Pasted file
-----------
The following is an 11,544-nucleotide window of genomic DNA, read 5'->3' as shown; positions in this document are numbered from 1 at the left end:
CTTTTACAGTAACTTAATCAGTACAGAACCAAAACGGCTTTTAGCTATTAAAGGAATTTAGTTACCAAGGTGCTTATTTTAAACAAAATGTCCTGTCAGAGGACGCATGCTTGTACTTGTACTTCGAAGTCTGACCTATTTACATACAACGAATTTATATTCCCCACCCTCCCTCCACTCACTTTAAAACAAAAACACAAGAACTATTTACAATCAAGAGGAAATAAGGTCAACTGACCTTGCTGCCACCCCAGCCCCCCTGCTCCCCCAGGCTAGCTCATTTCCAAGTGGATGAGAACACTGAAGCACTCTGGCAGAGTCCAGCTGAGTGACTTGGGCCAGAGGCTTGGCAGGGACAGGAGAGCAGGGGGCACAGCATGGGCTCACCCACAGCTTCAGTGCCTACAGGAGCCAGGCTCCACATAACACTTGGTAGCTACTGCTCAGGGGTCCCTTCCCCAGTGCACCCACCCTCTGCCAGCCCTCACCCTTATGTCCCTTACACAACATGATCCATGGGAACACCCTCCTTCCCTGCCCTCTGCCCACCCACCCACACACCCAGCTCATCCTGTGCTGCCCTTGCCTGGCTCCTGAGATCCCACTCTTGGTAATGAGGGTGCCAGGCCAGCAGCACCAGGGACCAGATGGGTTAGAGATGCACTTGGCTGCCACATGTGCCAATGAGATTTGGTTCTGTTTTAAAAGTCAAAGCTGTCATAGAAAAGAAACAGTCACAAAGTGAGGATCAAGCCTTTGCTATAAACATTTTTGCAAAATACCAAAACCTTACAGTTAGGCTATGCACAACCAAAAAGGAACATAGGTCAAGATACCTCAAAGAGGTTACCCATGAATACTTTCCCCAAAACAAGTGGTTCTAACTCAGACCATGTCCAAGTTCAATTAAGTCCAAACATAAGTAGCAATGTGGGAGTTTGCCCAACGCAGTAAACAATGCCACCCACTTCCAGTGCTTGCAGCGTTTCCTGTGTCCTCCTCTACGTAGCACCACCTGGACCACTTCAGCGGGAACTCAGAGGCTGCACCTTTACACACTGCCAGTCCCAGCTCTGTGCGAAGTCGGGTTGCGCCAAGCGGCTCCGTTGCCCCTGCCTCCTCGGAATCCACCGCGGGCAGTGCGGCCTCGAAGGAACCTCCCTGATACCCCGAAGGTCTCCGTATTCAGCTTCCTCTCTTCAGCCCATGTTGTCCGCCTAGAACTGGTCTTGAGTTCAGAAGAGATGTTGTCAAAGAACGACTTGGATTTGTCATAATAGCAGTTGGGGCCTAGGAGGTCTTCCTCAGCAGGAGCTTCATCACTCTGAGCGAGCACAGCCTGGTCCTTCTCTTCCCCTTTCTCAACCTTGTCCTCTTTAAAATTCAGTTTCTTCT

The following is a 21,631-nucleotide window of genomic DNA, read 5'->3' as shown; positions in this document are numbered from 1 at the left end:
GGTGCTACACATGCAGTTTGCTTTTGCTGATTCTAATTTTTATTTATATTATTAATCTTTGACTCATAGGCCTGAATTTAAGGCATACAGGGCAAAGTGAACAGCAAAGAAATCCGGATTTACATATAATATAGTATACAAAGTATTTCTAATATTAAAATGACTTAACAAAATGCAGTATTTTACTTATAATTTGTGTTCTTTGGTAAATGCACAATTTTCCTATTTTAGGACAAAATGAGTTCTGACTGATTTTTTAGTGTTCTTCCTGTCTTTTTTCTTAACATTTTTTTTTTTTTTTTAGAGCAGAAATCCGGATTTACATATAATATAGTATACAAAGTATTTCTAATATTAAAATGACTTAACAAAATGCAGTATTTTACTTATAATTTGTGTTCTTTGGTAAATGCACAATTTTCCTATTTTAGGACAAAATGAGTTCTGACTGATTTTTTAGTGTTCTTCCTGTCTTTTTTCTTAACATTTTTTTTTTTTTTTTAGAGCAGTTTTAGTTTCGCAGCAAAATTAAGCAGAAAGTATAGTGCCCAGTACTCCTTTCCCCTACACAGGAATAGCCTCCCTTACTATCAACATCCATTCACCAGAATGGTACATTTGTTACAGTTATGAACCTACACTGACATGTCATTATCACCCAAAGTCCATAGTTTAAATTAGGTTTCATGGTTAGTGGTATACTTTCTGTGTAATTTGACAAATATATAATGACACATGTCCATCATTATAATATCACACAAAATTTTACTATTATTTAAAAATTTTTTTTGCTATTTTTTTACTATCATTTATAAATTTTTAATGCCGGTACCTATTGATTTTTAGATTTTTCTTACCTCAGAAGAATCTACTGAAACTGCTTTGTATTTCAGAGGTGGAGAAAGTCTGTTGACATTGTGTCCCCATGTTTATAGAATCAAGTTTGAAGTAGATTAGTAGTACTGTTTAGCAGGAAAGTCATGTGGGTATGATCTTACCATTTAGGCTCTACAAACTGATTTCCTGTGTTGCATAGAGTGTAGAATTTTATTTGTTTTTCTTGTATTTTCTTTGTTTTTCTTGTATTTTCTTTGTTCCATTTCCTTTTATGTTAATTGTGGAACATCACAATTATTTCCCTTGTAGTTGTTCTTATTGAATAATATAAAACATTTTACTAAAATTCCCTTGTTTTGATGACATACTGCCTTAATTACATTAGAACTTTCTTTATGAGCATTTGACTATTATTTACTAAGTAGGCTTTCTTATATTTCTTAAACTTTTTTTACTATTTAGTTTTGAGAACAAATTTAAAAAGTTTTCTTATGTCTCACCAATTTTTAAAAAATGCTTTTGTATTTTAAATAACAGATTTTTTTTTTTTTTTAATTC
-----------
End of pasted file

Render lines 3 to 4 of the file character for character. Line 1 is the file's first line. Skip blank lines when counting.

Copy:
The following is a 21,631-nucleotide window of genomic DNA, read 5'->3' as shown; positions in this document are numbered from 1 at the left end:
GGTGCTACACATGCAGTTTGCTTTTGCTGATTCTAATTTTTATTTATATTATTAATCTTTGACTCATAGGCCTGAATTTAAGGCATACAGGGCAAAGTGAACAGCAAAGAAATCCGGATTTACATATAATATAGTATACAAAGTATTTCTAATATTAAAATGACTTAACAAAATGCAGTATTTTACTTATAATTTGTGTTCTTTGGTAAATGCACAATTTTCCTATTTTAGGACAAAATGAGTTCTGACTGATTTTTTAGTGTTCTTCCTGTCTTTTTTCTTAACATTTTTTTTTTTTTTTTAGAGCAGAAATCCGGATTTACATATAATATAGTATACAAAGTATTTCTAATATTAAAATGACTTAACAAAATGCAGTATTTTACTTATAATTTGTGTTCTTTGGTAAATGCACAATTTTCCTATTTTAGGACAAAATGAGTTCTGACTGATTTTTTAGTGTTCTTCCTGTCTTTTTTCTTAACATTTTTTTTTTTTTTTTAGAGCAGTTTTAGTTTCGCAGCAAAATTAAGCAGAAAGTATAGTGCCCAGTACTCCTTTCCCCTACACAGGAATAGCCTCCCTTACTATCAACATCCATTCACCAGAATGGTACATTTGTTACAGTTATGAACCTACACTGACATGTCATTATCACCCAAAGTCCATAGTTTAAATTAGGTTTCATGGTTAGTGGTATACTTTCTGTGTAATTTGACAAATATATAATGACACATGTCCATCATTATAATATCACACAAAATTTTACTATTATTTAAAAATTTTTTTTGCTATTTTTTTACTATCATTTATAAATTTTTAATGCCGGTACCTATTGATTTTTAGATTTTTCTTACCTCAGAAGAATCTACTGAAACTGCTTTGTATTTCAGAGGTGGAGAAAGTCTGTTGACATTGTGTCCCCATGTTTATAGAATCAAGTTTGAAGTAGATTAGTAGTACTGTTTAGCAGGAAAGTCATGTGGGTATGATCTTACCATTTAGGCTCTACAAACTGATTTCCTGTGTTGCATAGAGTGTAGAATTTTATTTGTTTTTCTTGTATTTTCTTTGTTTTTCTTGTATTTTCTTTGTTCCATTTCCTTTTATGTTAATTGTGGAACATCACAATTATTTCCCTTGTAGTTGTTCTTATTGAATAATATAAAACATTTTACTAAAATTCCCTTGTTTTGATGACATACTGCCTTAATTACATTAGAACTTTCTTTATGAGCATTTGACTATTATTTACTAAGTAGGCTTTCTTATATTTCTTAAACTTTTTTTACTATTTAGTTTTGAGAACAAATTTAAAAAGTTTTCTTATGTCTCACCAATTTTTAAAAAATGCTTTTGTATTTTAAATAACAGATTTTTTTTTTTTTTTAATTC